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Select a country from the list below to see more specific information relating to the rules and regulations regarding driving in that country.

ESTONIA

Estonian Flag  ESTONIA – drives on the right

Please read the general notes in conjunction with those below.

Essential Safety Equipment

  • Warning Triangle x 2
  • First aid kit
  • Headlamp converters
  • GB plate (see note 1)
  • Spare bulbs (see note 2)

Recommended Safety Equipment (by Estonia and/or EUroadlegal.co.uk)

  • Fire extinguisher
  • Reflective vest
  • Torch

Seatbelt Requirements
The wearing of front and rear seatbelts is compulsory when fitted.

Children Passengers
All children must be suitably restrained.

Drink Driving Limits
The drink driving limit is zero.

Minimum Driving Age
The minimum driving age using a full UK licence is 18.

Speed Limits

 

Urban kph (mph)

Open Road kph (mph)

Motorway kph (mph)

Car

50 (31)

90-120 (56-75)

-

Towing

50 (31)

90 (56)

-

Lights
Dipped headlights must be used at all times.

Fuel
A new chain of Neste Oy stations service the M-12 Via Baltica highway. These eleven stations are located every 150 km, open 24 hours, and accept Visa and Diners Club. Shell and Statoil stations are growing in number as well. Almost every station is now open 24 hours. Neste and UnoX stations are fully automatic, accepting cash and major credit cards; Statoil and Shell stations have shops in the stations. You might encounter tankers selling fuel alongside the main roads. Unleaded fuel is signified by a green pump and/or an "E" in the price window. Since central European diesel fuel congeals in winter, a special winter blend with a high congealing point is offered by Neste or Kesoil stations.

Tolls
There are no toll roads in Estonia.

Parking
When parking in larger towns a ticket (parkimiskaart), available from local shops, must be displayed.

Fines
No information could be found regarding fines.

Mobile Phones
The use of hand-held mobile phones whilst driving is illegal, hands free systems are tolerated.

Emergency Numbers
Dial 112 anywhere in the EU to reach the emergency services.

Local numbers:
Breakdown assistance - 1888

Other Useful Information
If you have your own car, there’s one main problem with driving in Estonia: other drivers. Standards of driving can range from bad to down-right lethal. The best advice is to drive defensively: don’t assume your fellow drivers will do what you expect them to do, like stop for red lights or signal before they merge into your lane. If you can avoid it, it’s probably best not to drive on inter-city highways at night. That’s because—as if other humans weren’t enough to worry about—you also have to watch out for moose. There are thousands of them in Estonia and, hit at high speeds, they can do serious damage. Road signs drawing your attention to these gentle, dumb, but very large beasts are not kidding. Highways are somewhat better marked than they used to be, but at night it can still be difficult to see the road in front of you.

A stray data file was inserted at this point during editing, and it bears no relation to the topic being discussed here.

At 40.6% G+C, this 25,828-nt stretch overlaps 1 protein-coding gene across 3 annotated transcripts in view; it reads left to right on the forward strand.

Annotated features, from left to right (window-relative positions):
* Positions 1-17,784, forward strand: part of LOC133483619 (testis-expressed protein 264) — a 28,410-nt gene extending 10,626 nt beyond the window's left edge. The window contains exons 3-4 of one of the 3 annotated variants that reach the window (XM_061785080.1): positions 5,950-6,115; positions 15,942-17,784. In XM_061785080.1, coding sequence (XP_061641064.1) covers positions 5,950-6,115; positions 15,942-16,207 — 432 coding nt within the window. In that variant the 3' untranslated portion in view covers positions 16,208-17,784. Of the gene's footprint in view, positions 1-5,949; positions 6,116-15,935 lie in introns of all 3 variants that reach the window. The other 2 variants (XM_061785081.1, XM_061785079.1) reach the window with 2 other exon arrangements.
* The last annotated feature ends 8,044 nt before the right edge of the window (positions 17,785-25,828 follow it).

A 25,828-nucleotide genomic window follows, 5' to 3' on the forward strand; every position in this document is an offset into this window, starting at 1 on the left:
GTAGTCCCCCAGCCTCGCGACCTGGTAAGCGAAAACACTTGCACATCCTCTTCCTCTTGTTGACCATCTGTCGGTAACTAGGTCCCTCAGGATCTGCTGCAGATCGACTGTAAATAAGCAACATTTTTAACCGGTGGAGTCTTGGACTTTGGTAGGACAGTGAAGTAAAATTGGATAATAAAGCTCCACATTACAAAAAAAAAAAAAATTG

Winter tyres are a legal requirement from 1 December to 1 March every year, but if there are severe weather conditions outside these dates (likely in most years) the dates will change accordingly. You should therefore check local conditions if driving in Estonia between October and April.

Useful Words and Phrases

Welcome

tere tulemast

Unleaded Petrol

pliivaba bensiin

Diesel

diisel

Motor Oil

mootorioli

Gas Station

bensiinijaam

Car Hire

auto rentimis agentuur

Toll

toll

Parking

parkla

Highway

maantee

Expressway

kiirtee

Exit

vljaps

Entrance

sisseps

Diversion

šmbersoit

Hospital

haigla

Police

politsei

Police Station

politsei jaoskond

Embassy

saatkond

Embassy Details
Address:
British Embassy
Wismari 6
Tallinn 10136

Telephone:
(372) 6674700

Email:
infotallinn@fco.gov.uk

Office Hours:
GMT/BST:
Mon-Fri: 0700-1500

Local Time:
Mon-Fri: 0900-1700

Website:
https://www.gov.uk/government/world/organisations/british-embassy-tallinn

Note 1: UK registered vehicles displaying Euro-plates (circle of 12 stars above the national identifier on blue background) no longer need a GB sticker when driving in European Union countries.  Countries outside the EU still require national identification.

Note 2: Regardless of local requirements it is always a wise precaution to carry a spare set of vehicle bulbs and adjust headlamp beams for driving on the right. A spare bulb kit will not prevent a fine if you are travelling with faulty lights, but it may avoid the cost and inconvenience of a garage call out. On some cars it is inadvisable or impossible for anyone other than a qualified technician to change a headlamp bulb or lamp unit e.g. high intensity discharge (HID) headlamps and carrying spare bulbs is not an option. However, it is recommended that spare bulbs are carried for any lights which may be easily and/or safely replaced by the owner/driver. Do not forget to ensure that you also carry any tools that might be required to change the various bulbs.

Disclaimer
EUroadlegal has made every effort to ensure that the information contained on this page is accurate and up-to-date.  In most instances the information has been collated from either an official document from the country concerned or from two or more reliable sources.  EUroadlegal cannot be held responsible for any actions resulting from the adherence to or ignoring of the information contained on this page. If you would like to contribute by adding, removing or modifying the data on this page based on your own experience, please us.

National Speed Limit Sign Go to Top Stop Road Sign
 
 
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